[1159] It can take more that one plus one to get two. - (2007-04-22)
  [1819] Calling base class constructors - (2008-10-03)
  [2004] Variable Scope in C++ - (2009-01-22)
  [2005] Variables and pointers and references - C and C++ - (2009-01-23)
  [2576] What does const mean? C and C++ - (2010-01-15)
  [2673] Multiple Inheritance in C++ - a complete example - (2010-03-12)
  [2717] The Multiple Inheritance Conundrum, interfaces and mixins - (2010-04-11)
  [2849] What are C++ references? Why use them? - (2010-07-02)
  [3057] Lots of things to do with and within a C++ class - (2010-11-16)
  [3069] Strings, Garbage Collection and Variable Scope in C++ - (2010-11-25)
  [3238] Bradshaw, Ben and Bill. And some C and C++ pointers and references too. - (2011-04-09)
  [3430] Sigils - the characters on the start of variable names in Perl, Ruby and Fortran - (2011-09-10)
  [3509] Operator Overloading, Exceptions, Pointers, References and Templates in C++ - new examples from our courses - (2011-11-06)
  [3982] Using a vector within an object - C++ - (2013-01-19)
  [4366] Changing what operators do on objects - a comparison across different programming languages - (2014-12-26)
  [4377] Designing a base class and subclasses, and their extension, in C++ - (2015-01-01)
  [4559] When do I use the this keyword in C++? - (2015-10-29)

C233 - C and C based languages - OO in C++ - beyond the basics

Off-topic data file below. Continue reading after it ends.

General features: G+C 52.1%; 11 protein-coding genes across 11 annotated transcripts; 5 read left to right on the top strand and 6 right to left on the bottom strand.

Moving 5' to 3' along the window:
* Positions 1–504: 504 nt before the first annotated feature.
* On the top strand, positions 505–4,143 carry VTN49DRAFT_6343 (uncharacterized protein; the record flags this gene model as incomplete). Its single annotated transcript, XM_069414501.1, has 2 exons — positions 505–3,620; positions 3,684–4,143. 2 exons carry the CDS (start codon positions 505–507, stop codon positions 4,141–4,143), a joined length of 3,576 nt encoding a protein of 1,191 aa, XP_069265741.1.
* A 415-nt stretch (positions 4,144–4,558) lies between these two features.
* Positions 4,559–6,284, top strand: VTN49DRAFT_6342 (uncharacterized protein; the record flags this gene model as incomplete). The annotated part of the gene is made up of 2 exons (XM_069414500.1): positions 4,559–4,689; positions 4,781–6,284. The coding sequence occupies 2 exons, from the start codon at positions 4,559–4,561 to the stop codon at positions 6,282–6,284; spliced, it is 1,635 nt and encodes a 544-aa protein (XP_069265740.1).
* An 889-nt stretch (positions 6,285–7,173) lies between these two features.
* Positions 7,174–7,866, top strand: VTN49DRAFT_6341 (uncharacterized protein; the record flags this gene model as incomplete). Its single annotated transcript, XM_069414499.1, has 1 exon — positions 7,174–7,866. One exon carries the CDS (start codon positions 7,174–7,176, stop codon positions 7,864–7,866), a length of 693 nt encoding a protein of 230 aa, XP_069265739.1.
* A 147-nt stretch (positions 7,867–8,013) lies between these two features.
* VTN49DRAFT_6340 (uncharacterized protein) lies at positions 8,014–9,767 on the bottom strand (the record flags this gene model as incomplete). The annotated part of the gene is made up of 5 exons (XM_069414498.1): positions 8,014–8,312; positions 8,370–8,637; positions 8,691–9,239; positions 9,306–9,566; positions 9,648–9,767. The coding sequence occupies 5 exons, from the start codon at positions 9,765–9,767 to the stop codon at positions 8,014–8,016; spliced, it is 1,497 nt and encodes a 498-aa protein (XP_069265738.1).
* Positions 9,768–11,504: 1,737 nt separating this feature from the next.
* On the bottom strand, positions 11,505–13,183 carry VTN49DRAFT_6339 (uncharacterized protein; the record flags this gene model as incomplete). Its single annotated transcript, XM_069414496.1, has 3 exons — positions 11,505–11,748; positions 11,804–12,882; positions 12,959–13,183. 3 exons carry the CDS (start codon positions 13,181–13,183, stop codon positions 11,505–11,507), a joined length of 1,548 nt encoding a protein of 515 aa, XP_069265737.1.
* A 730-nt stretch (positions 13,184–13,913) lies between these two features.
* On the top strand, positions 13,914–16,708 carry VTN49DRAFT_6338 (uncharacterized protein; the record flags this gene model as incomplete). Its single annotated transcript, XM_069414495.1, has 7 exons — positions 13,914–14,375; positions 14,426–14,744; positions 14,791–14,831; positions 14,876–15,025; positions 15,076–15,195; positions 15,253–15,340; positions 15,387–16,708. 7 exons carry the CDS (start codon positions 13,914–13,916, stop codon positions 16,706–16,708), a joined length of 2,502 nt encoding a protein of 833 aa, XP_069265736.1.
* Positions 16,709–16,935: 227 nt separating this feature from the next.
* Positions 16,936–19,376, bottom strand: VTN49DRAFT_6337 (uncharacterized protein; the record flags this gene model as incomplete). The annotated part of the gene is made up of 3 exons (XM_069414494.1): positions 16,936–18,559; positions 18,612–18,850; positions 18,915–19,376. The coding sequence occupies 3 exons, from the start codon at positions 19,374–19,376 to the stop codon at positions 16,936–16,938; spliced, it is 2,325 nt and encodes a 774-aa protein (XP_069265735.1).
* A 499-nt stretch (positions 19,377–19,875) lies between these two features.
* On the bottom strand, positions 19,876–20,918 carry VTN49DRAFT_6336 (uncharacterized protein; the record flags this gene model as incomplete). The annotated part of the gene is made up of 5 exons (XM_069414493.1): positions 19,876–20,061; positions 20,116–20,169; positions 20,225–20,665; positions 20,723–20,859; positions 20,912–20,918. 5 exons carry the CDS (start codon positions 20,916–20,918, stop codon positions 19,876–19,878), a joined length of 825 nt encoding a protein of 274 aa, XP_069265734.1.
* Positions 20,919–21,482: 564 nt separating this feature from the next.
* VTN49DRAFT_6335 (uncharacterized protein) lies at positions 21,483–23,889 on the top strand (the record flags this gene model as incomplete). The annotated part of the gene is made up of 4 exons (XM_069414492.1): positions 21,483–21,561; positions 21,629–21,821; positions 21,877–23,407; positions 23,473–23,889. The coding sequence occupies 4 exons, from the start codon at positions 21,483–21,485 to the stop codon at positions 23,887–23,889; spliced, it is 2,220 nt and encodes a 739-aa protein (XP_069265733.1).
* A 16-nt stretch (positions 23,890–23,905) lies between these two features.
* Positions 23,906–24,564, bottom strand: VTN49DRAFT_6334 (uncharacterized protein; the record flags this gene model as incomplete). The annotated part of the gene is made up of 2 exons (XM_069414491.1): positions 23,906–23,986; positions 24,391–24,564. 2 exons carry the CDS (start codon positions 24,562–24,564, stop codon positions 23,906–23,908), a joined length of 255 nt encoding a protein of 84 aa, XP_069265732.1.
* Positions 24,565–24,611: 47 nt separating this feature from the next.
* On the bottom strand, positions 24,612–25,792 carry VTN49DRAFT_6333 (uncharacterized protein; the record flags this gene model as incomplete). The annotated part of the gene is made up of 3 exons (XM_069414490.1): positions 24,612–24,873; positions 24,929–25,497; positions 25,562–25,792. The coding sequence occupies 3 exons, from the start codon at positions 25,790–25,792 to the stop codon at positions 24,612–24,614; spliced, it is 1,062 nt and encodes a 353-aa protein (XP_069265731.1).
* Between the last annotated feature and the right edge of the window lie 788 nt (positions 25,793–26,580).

[798] References and Pointers in C++ - (2006-07-10)
  [925] C++ - just beyond the basics. More you can do - (2006-11-14)
  [1217] What are factory and singleton classes? - (2007-06-04)
  [1572] C - structs and unions, C++ classes and polymorphism - (2008-03-13)
  [1674] What a lot of files! (C++ / Polymorphism demo) - (2008-06-12)
  [2577] Complete teaching example - C++, inheritance, polymorphism - (2010-01-15)
  [2845] Objects and Inheritance in C++ - an easy start - (2010-07-01)
  [3056] C++ - a complete example with polymorphism, and how to split it into project files - (2010-11-16)
  [3123] C++ objects - some short, single file demonstrations - (2011-01-07)
  [3142] Private and Public - and things between - (2011-01-22)
  [3244] C and C++ - preprocess, compile, load, run - what each step is for - (2011-04-12)
  [3251] C++ - objects that are based on other objects, saving coding and adding robustness - (2011-04-17)
  [3508] Destructor methods in C++ - a primer - (2011-11-05)
  [3811] Associated Classes - using objects of one class within another - (2012-07-21)
  [3979] Extended and Associated objects - what is the difference - C++ example - (2013-01-18)
  [4356] Object factories in C++, Python, PHP and Perl - (2014-12-19)
  [4375] Final examples for 2014 - and a look at our 2015 training course options - (2014-12-31)
  [4560] Variables, Pointers and References - C and C++ - (2015-10-29)